Counterfeiting is one of the fastest-growing and most profitable industries in the world, experts say.
Product piracy applies to just about every type and grade of consumer goods: Shampoo, cosmetics, cigarettes, food, DVDs, perfume and pharmaceuticals are just some of the recent targets.
Accounting for 5 percent to 7 percent of the world trade market, phony products are a $600 billion industry.
And it’s an industry that can be hazardous to the health of your business as well as your own health.
Often made in developing companies with lax regulation and controls, knockoff products have been linked to organized crime or criminal activity, posing serious threats to consumers and companies alike while draining economies, say the experts at Acsis, a supply-chain logistics company. Counterfeiting has become the crime of the 21st century, Acsis says.
More than 1 million counterfeit electrical products have been recalled in recent years, including extension cords, power strips and batteries—products that not only can destroy electronic devices but pose a serious fire hazard, says the Electrical Safety Foundation International. According to the U.S. Chamber of Commerce, 64 percent of counterfeit electrical products are purchased from legitimate shops and retailers. However, many illegitimate power adapters continue to be sold online.
Counterfeiting becomes an even more insidious problem when it involves pharmaceuticals, including products that have been diluted, are falsely labeled or contain no active ingredients. In January 2010, the Food and Drug Administration warned consumers of counterfeit Alli capsules (for weight loss) sold over the Internet. Rather than orlistat, the active ingredient in Alli, the counterfeits contained a controlled substance called sibutramine, a potentially dangerous medication that officials say should not be used without a doctor’s recommendation.
While it would seem simple to warn business owners to stay away from seemingly shady deals and encourage them to buy from only reputable manufacturers and distributors, it’s not that black and white, Acsis’ chief technology officer said.
“In an economy where everyone is trying to save money, it is often hard to pass up what looks like a great deal,” said company CTO John DiPalo. “It’s important to remember that in nearly every instance, counterfeited goods are often made with inferior materials and not held to the high standards as the original. Despite this well-meaning intention of trying to spend less, in the end, it’s just not worth the risk.
“In an age when all parties are responsible for the product once it leaves their four walls, it’s no surprise that true product visibility throughout a supply chain is not only a necessity but a means of survival.”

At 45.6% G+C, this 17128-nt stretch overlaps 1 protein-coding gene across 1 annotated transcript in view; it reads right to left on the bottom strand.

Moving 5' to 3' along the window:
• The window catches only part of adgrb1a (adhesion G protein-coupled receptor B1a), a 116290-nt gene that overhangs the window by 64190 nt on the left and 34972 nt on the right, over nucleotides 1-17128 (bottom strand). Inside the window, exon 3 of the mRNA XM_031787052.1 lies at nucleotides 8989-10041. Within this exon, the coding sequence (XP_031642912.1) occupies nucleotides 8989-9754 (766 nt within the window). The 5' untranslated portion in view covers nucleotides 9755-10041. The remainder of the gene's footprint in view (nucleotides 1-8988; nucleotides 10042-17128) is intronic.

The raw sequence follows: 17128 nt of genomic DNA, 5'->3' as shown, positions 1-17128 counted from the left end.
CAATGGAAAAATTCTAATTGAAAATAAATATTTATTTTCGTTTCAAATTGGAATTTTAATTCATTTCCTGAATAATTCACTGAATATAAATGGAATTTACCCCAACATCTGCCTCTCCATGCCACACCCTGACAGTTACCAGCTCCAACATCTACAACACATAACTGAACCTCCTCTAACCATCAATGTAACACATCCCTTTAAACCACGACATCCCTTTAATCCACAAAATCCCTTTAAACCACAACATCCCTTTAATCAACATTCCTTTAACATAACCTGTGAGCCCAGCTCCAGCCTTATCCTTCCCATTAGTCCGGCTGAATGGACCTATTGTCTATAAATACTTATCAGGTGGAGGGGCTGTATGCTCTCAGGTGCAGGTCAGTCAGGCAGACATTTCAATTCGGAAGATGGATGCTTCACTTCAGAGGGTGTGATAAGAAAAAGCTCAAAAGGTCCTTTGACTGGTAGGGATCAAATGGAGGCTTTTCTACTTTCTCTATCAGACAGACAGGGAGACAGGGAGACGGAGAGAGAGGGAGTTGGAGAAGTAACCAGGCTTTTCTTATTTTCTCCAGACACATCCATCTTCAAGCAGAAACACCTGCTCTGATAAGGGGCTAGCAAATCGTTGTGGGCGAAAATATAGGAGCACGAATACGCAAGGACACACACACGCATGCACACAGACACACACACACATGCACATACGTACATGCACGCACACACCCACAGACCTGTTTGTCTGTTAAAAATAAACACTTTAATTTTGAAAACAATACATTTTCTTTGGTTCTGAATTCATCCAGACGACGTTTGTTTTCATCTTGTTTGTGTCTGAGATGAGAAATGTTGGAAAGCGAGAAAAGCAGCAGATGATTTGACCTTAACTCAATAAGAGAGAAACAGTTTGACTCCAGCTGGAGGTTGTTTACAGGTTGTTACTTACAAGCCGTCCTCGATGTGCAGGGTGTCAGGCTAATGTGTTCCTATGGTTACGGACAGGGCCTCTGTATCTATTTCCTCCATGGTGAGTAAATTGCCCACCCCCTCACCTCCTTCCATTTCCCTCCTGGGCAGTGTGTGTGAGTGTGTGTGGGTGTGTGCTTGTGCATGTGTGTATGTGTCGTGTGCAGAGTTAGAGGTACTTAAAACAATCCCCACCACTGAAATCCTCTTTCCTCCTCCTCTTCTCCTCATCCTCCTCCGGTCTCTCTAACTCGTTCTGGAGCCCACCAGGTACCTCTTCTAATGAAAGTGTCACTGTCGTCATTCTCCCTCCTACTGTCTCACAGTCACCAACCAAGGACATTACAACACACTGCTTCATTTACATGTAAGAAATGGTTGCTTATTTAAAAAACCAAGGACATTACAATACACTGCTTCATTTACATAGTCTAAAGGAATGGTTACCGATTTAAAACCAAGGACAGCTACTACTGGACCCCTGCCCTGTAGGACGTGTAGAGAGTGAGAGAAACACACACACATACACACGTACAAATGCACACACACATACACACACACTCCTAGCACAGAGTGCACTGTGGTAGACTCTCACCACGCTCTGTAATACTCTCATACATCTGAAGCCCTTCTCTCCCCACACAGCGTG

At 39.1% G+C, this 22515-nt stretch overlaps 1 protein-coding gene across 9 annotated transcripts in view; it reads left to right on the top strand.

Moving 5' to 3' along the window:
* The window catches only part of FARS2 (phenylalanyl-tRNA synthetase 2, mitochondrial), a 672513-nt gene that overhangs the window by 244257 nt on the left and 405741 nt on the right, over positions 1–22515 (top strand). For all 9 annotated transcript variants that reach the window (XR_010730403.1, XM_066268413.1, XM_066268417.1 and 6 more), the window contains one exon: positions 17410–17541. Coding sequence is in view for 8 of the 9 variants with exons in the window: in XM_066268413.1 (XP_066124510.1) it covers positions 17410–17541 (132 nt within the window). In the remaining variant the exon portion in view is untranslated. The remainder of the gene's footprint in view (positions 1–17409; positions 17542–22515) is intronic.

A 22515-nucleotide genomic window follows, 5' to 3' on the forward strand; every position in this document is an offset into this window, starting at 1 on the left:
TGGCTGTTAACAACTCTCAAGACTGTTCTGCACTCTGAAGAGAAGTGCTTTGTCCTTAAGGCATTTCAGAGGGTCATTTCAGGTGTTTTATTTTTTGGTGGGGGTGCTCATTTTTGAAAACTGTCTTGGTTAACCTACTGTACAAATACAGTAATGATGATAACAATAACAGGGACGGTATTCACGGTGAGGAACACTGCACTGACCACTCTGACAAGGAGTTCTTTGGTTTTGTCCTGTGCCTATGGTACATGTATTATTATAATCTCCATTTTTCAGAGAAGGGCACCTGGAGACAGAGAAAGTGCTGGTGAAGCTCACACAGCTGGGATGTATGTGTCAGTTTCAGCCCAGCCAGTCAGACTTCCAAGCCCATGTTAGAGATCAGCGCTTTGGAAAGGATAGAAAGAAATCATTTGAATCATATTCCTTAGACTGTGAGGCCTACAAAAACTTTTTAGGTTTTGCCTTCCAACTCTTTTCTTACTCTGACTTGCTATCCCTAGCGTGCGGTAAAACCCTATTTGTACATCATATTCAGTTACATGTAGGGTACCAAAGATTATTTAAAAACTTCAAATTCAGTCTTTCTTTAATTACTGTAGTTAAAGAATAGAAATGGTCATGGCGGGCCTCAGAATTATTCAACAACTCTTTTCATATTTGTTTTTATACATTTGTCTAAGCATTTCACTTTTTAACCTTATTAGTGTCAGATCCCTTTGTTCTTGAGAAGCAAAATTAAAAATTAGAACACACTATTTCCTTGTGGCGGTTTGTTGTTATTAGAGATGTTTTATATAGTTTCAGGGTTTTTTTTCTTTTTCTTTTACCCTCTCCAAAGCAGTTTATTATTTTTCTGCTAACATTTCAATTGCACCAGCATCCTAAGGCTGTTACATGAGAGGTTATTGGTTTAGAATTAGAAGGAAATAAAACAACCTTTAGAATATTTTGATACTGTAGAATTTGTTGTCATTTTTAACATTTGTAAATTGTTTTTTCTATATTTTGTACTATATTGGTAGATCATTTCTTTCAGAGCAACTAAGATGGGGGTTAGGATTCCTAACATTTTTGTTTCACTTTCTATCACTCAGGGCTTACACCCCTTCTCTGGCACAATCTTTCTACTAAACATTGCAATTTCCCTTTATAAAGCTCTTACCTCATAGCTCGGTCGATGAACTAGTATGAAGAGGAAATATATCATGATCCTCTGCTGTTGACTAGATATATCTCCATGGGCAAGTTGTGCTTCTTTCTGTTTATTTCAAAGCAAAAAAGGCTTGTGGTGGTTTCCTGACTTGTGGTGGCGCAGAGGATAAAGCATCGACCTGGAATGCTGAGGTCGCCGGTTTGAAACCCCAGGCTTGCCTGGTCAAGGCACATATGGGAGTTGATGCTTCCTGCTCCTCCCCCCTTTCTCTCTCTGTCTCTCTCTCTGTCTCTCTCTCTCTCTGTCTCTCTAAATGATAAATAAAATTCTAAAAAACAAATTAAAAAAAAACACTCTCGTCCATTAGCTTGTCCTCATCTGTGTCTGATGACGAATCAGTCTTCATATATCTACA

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Today Best Buy announced layoffs and store closures, as results continue to disappoint.
None of the businesses are too hot, but there’s one are that REALLY stands out as bad.
Entertainment (which is games, DVDs, etc.) is getting crushed. After falling 14% YOY last Q4, it then fell another 20% this Q4.
One bright spot is actually a very bright spot for the total economy and that’s appliances. This is a sign of more housing activity, and everyone should be happy about that.
As to the key point, anyone who has ever been into a Best Buy knows how much floor space was devoted to entertainment media, and area that seems to be on the permanent decline.
- CITI: Trade In Your Best Buy Stock For One Of Their Cheap Big Screen TVs
- Citi: We Checked Out The Shopping Malls, And This Is What We Saw
- Best Buy Misses Q2 Estimates
Digiboo kiosk video service launches, opts for USB drives instead of DVDs originally appeared on Engadget on Mon, 19 Mar 2012 09:42:00 EDT. Please see our terms for use of feeds.
Netflix has made no bones about the fact that it’s competing (hard) with HBO, and it seems that the sentiment is the same on the other side. According to CNET, HBO has stopped providing Netflix with DVDs of its shows. Of course, the freedom to purchase from other legitimate resellers has enabled Netflix to keep the discs flying, but it’s no longer able to source ’em directly from the Box Office’s warehouse. The deal supposedly went into effect at the start of this year, but it’s unlikely that you’ll ever notice; as the story goes, Netflix will have to pay slightly more to procure them elsewhere, but it’s mostly a symbolic move by HBO to ruffle the feathers of Reed Hastings and co. Oh, and if you thought the same luxuries found in HBO Go would ever find its way to Netflix’s streaming department, we’d ask that you share a little of your optimism with the rest of the world.